Lime Spiders by Steve Gardner
Noise For Heroes #16 in the spring of 1989 - Updated for Divine Rites.
Many thanks to Steve Gardner who wrote and sent the article.
I had hoped I was going to have this article in the last Noise For Heroes...the folks at Caroline had promised to set up a phone call to the band in Australia, but it never came off, which didn't surprise me...after all, who'd want to pay for an overseas call for a band that's getting as big as the Lime Spiders for a small time magazine like NFH?
But now I am surprised, because when Caroline got #15 and didn't see a Lime Spiders article, they got right back to me to find out what was going on, and in two days I found myself hustling home from work early to call collect to Richard Lawson, the drummer for the band, just as he was waking up after a late night in Melbourne, where the band is currently playing as part of a tour of the homeland.
I'd seen the Lime Spiders at a show in San Juan Capistrano, an upper class beach town that's 60 miles north of San Diego in October of 1987 when they were supporting their lp, The Cave Comes Alive. It was a weird show...the Spiders venture into the very heart of yuppie-dom on earth billed as the opening act for the Silencers, that watered-down times 25 version of U2 formed from the remnants of the fairly watery-to-begin-with band Fingerprintz. When I arrived, the Silencers were already playing, and they were as awful as I might have anticipated, knowing their background. And then I went into the head between sets and all these clean scrubbed Laguna Beach types are going "God they were so great! I can't believe what a great show they put on!" My reaction was, please Gorby, push the button now! I don't mind dying if it sets the world free of people like these.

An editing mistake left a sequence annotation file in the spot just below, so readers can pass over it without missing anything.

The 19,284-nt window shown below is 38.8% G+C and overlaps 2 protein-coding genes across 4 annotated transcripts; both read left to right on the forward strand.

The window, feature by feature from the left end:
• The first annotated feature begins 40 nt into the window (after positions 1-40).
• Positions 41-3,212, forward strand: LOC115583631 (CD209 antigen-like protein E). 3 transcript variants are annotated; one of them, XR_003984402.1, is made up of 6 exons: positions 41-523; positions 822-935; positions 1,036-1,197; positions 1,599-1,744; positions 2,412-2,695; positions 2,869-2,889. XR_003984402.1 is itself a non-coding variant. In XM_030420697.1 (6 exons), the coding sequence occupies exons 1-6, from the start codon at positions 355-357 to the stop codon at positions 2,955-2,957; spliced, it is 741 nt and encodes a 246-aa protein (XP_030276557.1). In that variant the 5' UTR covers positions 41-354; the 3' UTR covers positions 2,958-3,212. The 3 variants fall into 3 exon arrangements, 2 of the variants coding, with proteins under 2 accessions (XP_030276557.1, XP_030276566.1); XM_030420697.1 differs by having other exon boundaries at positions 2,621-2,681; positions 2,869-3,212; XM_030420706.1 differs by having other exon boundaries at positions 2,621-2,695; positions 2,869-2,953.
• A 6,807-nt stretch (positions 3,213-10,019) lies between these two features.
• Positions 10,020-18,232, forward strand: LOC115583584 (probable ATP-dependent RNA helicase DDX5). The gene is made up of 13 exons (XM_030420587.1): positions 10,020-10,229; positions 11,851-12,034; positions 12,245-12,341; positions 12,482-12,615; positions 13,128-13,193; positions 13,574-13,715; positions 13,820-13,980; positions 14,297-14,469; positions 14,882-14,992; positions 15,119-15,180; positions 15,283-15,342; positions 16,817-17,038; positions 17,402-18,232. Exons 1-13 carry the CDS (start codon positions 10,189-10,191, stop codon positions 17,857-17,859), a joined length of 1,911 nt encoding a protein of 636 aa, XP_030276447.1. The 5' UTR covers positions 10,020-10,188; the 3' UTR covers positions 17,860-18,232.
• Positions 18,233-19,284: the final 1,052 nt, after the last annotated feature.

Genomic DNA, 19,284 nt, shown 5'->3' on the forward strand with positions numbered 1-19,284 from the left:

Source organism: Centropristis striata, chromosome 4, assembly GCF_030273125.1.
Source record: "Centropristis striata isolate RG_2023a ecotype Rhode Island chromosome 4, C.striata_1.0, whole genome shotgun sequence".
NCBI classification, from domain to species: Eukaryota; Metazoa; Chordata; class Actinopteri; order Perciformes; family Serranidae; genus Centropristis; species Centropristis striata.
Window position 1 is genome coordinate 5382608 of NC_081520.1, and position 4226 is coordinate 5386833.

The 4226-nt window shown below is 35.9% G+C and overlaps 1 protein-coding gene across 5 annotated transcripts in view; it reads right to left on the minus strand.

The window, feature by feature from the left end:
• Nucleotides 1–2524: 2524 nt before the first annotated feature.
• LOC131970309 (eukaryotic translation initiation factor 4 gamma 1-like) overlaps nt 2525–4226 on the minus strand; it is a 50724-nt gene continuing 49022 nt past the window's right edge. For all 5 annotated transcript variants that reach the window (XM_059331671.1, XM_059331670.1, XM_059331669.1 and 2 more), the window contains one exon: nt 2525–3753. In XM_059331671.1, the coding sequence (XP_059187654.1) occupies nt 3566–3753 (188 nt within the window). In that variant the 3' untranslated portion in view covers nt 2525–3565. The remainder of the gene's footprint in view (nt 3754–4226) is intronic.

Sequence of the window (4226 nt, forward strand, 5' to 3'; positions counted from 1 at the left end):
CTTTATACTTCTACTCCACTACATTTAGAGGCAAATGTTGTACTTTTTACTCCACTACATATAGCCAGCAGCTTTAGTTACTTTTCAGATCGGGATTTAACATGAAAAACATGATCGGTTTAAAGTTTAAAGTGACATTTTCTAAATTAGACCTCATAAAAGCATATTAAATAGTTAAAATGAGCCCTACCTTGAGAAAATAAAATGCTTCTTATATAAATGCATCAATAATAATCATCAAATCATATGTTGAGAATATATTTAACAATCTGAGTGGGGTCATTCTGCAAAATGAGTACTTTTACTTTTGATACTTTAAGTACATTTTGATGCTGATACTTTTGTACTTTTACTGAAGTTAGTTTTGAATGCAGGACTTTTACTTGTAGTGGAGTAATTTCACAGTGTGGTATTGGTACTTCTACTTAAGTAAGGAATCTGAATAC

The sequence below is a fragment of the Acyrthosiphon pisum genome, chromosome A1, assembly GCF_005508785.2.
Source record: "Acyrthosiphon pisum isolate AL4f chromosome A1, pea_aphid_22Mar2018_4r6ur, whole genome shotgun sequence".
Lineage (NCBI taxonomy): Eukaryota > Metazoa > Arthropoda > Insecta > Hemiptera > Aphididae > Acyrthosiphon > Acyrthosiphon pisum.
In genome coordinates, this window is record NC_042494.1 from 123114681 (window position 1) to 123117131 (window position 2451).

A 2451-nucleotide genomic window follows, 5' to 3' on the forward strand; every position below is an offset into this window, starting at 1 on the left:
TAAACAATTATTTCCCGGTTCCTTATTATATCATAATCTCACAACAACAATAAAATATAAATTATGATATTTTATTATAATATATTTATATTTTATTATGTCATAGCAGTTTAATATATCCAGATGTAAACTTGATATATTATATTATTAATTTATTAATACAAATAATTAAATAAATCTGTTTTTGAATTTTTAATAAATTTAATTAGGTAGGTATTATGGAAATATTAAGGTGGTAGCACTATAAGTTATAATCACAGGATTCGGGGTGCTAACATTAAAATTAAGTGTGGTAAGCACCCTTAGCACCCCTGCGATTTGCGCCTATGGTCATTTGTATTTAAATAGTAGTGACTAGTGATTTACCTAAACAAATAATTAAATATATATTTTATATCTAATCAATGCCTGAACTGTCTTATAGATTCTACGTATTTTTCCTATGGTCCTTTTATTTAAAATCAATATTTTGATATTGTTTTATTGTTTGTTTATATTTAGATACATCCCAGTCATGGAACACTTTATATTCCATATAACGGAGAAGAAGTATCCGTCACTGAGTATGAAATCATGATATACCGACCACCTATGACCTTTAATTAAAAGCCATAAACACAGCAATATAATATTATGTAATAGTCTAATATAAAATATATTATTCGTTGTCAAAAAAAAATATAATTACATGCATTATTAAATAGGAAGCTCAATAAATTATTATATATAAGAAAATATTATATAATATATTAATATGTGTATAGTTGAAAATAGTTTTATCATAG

Anyway, the Limies came on and in about three songs they just about emptied the club. Sign of a great band, that, regardless of what they sound like. Me and my friends loved it...from the opening "Out Of Control" through just about the whole of their lp the Lime Spiders were a powerhouse. Drums, bass and guitar couldn't have been better as all three were just amazing. Mick Blood's vocals aren't as strong live as on the record...he tends to pour on the gravel right through everything instead of backing off and saving the really raw voice for emphasis on the key parts, but beyond this I had no complaints. The highlights were "Just One Solution", "NSU", "Ignormy" and "Theory of Thira" from my viewpoint, but I'm biased towards the ones with the cool drum parts, and all of us there thought it was all great. To top it off they gave out a free green vinyl single with 4 live tracks on it.
Anyway, to set the stage, a little history is in order. The central figure of the Lime Spiders is lead vocalist Mick Blood. Blood formed the band with Darryl Mather in the western suburbs of Sydney. The band's name comes from a tropical drink that can be had at bars down under. Mather later made his name as a power pop maven working with ex-Stems frontman Dom Mariani in the Someloves, but early on he and Mick were heavily into 60s punk bands...all that Pebbles stuff, the Sonics, the Chocolate Watchband, and bands like that. Locally they were big fans of the Lonely Hearts, who were a more poppy band from the early 80s in Sydney and had two singles on Waterfront. Blood had seen Radio Birdman a couple times, but he was much more impressed by the band Rob Younger fronted after Radio Birdman...the Other Side. Blood felt these guys were the wildest band he'd ever seen in Australia.